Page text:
Processing pump data – a classic case of amplitude modulation

When recently dealing with some vibration data from a runup of  a pump, we observed some strange phenomena in the results.It turned out to be a classic case of amplitude modulation.

As shown in Figure 1 the original data looks a fairly standard run up time series. Figure 2 shows an associated tachometer signal and Figure 3 shows the speed curve calculated from the tachometer signal.

Original time history
Figure 1: Original time history
Tachometer signal
Figure 2: Tachometer signal
Speed v time curve
Figure 3: Speed v time curve

Waterfall analysis of the data, as shown in Figure 4, shows a number of interesting frequency components.

Speed v frequency waterfall
Figure 4: Speed v frequency waterfall

This shows a sharp central frequency with wider outer peaks. The presence of the outer peaks both above and below the central frequency suggests ‘side-bands’. The presence of side bands around a central frequency is a well-known phenomenon which we discussed further in – Bearing & Gearbox Vibration Analysis using Demodulation Techniques? (Part 1)

Figure 5 focuses on one particular frequency component in detail. The central, resonant frequency can be seen, with the side bands, and their harmonics, moving away from the central frequency on both the left and right-hand sides of the spectrum.

Zoomed section of speed v frequency waterfall
Figure 5: Zoomed section of speed v frequency waterfall

Sidebands are usually caused by amplitude modulation of a central carrier frequency. If the carrier frequency is A Hz and the frequency of the modulation is B Hz then the side bands will appear at frequencies (A+B) and (A-B) Hz.

In this case it is important to note that the carrier frequency is fixed whilst the sideband locations are changing with speed.

If we examine the frequency difference between the fixed frequency and the sidebands then we find that the difference is always a factor of eight of the rotational speed. For example, at 1000RPM (16.6Hz) the difference between the carrier and the side bands is around 132Hz (Figure 6) and at 1200RPM (20Hz) the difference between the carrier and the side bands is approximately 160Hz (Figure 7). Secondary sidebands are also visible at 16x rotational speed.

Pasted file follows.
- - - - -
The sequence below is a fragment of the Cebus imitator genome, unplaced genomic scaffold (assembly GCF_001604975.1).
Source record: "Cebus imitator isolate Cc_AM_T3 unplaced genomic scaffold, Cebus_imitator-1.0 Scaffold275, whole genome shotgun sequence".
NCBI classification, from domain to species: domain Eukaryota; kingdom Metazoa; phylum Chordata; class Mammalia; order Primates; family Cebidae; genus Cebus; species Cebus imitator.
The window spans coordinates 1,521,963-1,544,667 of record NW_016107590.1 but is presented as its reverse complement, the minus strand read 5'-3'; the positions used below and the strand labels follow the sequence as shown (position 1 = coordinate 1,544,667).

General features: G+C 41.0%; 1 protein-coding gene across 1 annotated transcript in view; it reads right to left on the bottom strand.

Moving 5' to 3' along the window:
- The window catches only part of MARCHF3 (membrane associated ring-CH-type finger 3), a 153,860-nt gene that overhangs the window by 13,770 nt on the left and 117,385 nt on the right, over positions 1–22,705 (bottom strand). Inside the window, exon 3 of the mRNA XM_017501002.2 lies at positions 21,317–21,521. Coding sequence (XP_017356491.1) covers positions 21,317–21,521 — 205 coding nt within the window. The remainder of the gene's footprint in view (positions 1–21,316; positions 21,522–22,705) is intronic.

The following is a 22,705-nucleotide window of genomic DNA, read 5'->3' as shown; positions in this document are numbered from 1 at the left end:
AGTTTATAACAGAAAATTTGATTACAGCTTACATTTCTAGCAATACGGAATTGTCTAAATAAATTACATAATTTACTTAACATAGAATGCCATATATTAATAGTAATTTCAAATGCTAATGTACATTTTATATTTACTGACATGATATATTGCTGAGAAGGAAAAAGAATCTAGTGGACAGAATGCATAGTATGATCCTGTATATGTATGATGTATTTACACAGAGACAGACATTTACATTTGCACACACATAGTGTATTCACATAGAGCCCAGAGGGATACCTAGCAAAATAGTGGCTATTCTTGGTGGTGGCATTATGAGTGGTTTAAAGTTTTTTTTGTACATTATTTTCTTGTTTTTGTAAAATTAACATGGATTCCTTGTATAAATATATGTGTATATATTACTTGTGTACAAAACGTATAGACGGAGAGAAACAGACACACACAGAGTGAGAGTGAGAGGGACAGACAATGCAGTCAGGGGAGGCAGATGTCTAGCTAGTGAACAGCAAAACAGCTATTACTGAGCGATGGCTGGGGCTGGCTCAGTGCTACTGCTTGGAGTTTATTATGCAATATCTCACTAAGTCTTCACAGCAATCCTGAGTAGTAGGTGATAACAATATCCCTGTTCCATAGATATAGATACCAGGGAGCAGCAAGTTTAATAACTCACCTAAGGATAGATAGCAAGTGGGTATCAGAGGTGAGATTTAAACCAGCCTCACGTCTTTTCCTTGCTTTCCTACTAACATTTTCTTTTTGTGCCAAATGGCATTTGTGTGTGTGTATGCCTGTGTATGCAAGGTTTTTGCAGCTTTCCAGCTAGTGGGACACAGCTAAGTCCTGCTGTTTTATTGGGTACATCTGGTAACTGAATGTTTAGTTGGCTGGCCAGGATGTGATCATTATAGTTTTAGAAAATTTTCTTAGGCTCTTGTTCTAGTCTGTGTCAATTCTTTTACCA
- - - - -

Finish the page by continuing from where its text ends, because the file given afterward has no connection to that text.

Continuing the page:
At 1000rpm
Figure 6: At 1000rpm
At 1200rpm
Figure 7: At 1200rpm

The observations show that a number of fixed frequency components are present in the vibration. These could well be due to resonances within the pump body or housing. The variable frequency components are no doubt caused by modulation which affects the signal on a cyclic basis. We know that the particular pump under test has 8 impeller blades, which matches the modulation frequency of 8 times the rotational speed.

As the impeller rotates around at speed, it can decelerate and then accelerates slightly around the revolution causing the modulation. The root cause may well be a blade fault on the impeller.

The modulation can be shown more clearly by band pass filtering the original pump vibration data. The result is a modulated sine wave.

Section of original time history
Figure 8: Section of original time history

Figure 8 shows a section of the original time signal. Figure 8 shows the same section of the original time signal, but band pass filtered around one of the phenomena, in this case 5000Hz to 6200Hz.

Section of original time history after filtering
Figure 9: Section of original time history after filtering

In Figure 9 it is hard to make any clear deductions, indeed there appears to be general a noise issue, however once band pass filtered, as shown in Figure 8, the amplitude modulation effect can clearly be seen.

This wave shape shows that the initial assumptions were indeed proven correct. A classical case of amplitude modulation causing sidebands in the frequency domain.

The presence of side bands around a central frequency is a well known phenomena and is discussed further in the following articles, written by Don Davies,

Bearing & Gearbox Vibration Analysis using Demodulation Techniques? (Part 1)

and

Bearing & Gearbox Vibration Analysis using Demodulation Techniques? (Part 2)

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James Wren

Former Sales & Marketing Manager at Prosig
James Wren was Sales & Marketing Manager for Prosig Ltd until 2019. James graduated from Portsmouth University in 2001, with a Masters degree in Electronic Engineering. He is a Chartered Engineer and a registered Eur Ing. He has been involved with motorsport from a very early age with a special interest in data acquisition. James is a founder member of the Dalmeny Racing team.
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Jeyaselvan
Jeyaselvan
5 years ago

Mr.James Wren,
I have analyzed something very similar to your data in the past. I hope you are doing the coastup of the motor driven pump by a variable frequency drive (VFD). This kind of behaviour is quite common due to harmonic and interharmonic excitations from the VFD, depending on the type of VFD. I believe what you are seeing is the VFD switching frequency (unlike the central resonant frequency as mentioned in the post) and its harmonics as the centre frequency and sidebands which is a function of your line frequency and VFD output frequency.These are indications of the poor quality of the VFD drive signal. The motor is driven by a modulated (not sinusoidal or corrupted?) current from the drive, which is the price (torsional) you pay for using a VFD.This type of behaviour often misleads the analysis and subsequent interpretations of the system (in this pump) under analysis.

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